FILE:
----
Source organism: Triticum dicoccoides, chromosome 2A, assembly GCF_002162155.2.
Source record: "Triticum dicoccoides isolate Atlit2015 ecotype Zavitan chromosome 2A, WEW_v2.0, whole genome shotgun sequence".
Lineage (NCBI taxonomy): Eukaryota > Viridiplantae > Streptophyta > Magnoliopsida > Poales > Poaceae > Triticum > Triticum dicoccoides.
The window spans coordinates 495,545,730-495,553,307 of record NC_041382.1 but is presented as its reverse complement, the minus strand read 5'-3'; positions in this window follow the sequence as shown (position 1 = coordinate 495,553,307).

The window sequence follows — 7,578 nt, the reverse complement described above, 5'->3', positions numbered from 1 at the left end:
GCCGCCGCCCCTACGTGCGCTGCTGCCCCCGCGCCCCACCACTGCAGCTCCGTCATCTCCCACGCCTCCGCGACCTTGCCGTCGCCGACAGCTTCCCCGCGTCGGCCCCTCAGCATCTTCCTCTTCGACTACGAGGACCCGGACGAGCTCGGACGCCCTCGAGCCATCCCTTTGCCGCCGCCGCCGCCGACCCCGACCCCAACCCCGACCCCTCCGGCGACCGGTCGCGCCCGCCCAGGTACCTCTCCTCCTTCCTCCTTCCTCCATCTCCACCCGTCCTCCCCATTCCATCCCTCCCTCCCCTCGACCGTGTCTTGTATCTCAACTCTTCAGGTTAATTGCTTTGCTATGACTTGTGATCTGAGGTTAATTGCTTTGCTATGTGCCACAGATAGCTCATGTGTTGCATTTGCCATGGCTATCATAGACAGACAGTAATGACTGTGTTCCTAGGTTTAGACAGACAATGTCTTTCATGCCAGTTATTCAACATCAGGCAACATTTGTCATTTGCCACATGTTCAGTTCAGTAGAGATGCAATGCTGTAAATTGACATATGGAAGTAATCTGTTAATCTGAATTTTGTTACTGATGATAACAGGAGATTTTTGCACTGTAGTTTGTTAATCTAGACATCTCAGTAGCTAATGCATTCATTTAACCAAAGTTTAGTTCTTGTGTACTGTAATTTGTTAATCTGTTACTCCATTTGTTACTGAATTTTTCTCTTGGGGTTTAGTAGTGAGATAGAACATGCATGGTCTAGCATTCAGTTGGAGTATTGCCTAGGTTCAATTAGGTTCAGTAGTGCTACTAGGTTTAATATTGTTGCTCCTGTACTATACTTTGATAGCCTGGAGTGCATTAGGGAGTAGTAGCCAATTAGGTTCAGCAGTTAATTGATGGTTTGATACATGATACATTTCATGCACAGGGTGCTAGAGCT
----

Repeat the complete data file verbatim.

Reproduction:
Source organism: Triticum dicoccoides, chromosome 2A, assembly GCF_002162155.2.
Source record: "Triticum dicoccoides isolate Atlit2015 ecotype Zavitan chromosome 2A, WEW_v2.0, whole genome shotgun sequence".
Lineage (NCBI taxonomy): Eukaryota > Viridiplantae > Streptophyta > Magnoliopsida > Poales > Poaceae > Triticum > Triticum dicoccoides.
The window spans coordinates 495,545,730-495,553,307 of record NC_041382.1 but is presented as its reverse complement, the minus strand read 5'-3'; positions in this window follow the sequence as shown (position 1 = coordinate 495,553,307).

The window sequence follows — 7,578 nt, the reverse complement described above, 5'->3', positions numbered from 1 at the left end:
GCCGCCGCCCCTACGTGCGCTGCTGCCCCCGCGCCCCACCACTGCAGCTCCGTCATCTCCCACGCCTCCGCGACCTTGCCGTCGCCGACAGCTTCCCCGCGTCGGCCCCTCAGCATCTTCCTCTTCGACTACGAGGACCCGGACGAGCTCGGACGCCCTCGAGCCATCCCTTTGCCGCCGCCGCCGCCGACCCCGACCCCAACCCCGACCCCTCCGGCGACCGGTCGCGCCCGCCCAGGTACCTCTCCTCCTTCCTCCTTCCTCCATCTCCACCCGTCCTCCCCATTCCATCCCTCCCTCCCCTCGACCGTGTCTTGTATCTCAACTCTTCAGGTTAATTGCTTTGCTATGACTTGTGATCTGAGGTTAATTGCTTTGCTATGTGCCACAGATAGCTCATGTGTTGCATTTGCCATGGCTATCATAGACAGACAGTAATGACTGTGTTCCTAGGTTTAGACAGACAATGTCTTTCATGCCAGTTATTCAACATCAGGCAACATTTGTCATTTGCCACATGTTCAGTTCAGTAGAGATGCAATGCTGTAAATTGACATATGGAAGTAATCTGTTAATCTGAATTTTGTTACTGATGATAACAGGAGATTTTTGCACTGTAGTTTGTTAATCTAGACATCTCAGTAGCTAATGCATTCATTTAACCAAAGTTTAGTTCTTGTGTACTGTAATTTGTTAATCTGTTACTCCATTTGTTACTGAATTTTTCTCTTGGGGTTTAGTAGTGAGATAGAACATGCATGGTCTAGCATTCAGTTGGAGTATTGCCTAGGTTCAATTAGGTTCAGTAGTGCTACTAGGTTTAATATTGTTGCTCCTGTACTATACTTTGATAGCCTGGAGTGCATTAGGGAGTAGTAGCCAATTAGGTTCAGCAGTTAATTGATGGTTTGATACATGATACATTTCATGCACAGGGTGCTAGAGCT